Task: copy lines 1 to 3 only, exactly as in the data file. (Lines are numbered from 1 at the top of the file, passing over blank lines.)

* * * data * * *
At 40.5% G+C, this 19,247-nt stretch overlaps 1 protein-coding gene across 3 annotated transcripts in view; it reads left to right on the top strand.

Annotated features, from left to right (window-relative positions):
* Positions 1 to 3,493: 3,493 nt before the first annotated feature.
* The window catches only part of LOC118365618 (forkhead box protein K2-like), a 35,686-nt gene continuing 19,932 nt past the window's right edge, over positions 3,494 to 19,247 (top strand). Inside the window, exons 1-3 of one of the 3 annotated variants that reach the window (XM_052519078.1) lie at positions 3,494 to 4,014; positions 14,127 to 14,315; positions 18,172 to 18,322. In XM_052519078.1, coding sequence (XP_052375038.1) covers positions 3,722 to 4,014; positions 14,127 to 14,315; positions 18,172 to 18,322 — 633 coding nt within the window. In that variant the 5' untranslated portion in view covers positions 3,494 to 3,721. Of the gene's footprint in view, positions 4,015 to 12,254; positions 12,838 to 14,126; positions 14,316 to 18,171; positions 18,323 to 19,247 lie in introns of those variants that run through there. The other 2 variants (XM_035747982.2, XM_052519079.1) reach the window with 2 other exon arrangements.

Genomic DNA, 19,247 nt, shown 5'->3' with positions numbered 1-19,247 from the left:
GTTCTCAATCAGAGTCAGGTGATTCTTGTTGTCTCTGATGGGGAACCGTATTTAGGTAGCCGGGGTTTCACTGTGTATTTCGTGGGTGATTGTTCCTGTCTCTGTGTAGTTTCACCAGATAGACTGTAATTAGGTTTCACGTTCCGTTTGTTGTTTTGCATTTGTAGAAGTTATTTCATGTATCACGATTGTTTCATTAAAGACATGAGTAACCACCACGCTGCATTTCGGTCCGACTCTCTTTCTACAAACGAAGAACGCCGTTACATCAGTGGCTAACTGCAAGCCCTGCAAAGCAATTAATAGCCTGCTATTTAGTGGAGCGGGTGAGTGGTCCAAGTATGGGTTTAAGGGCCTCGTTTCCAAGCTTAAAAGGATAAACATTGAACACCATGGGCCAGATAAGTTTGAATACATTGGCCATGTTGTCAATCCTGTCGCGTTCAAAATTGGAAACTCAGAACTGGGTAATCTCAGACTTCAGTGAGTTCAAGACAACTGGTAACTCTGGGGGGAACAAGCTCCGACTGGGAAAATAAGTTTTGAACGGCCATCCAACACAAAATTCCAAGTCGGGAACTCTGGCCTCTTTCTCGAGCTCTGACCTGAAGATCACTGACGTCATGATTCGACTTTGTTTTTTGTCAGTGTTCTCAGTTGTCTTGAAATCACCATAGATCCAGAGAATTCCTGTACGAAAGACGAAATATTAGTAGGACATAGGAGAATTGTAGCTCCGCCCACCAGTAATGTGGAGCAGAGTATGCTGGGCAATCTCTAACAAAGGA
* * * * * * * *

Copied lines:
At 40.5% G+C, this 19,247-nt stretch overlaps 1 protein-coding gene across 3 annotated transcripts in view; it reads left to right on the top strand.

Annotated features, from left to right (window-relative positions):
* Positions 1 to 3,493: 3,493 nt before the first annotated feature.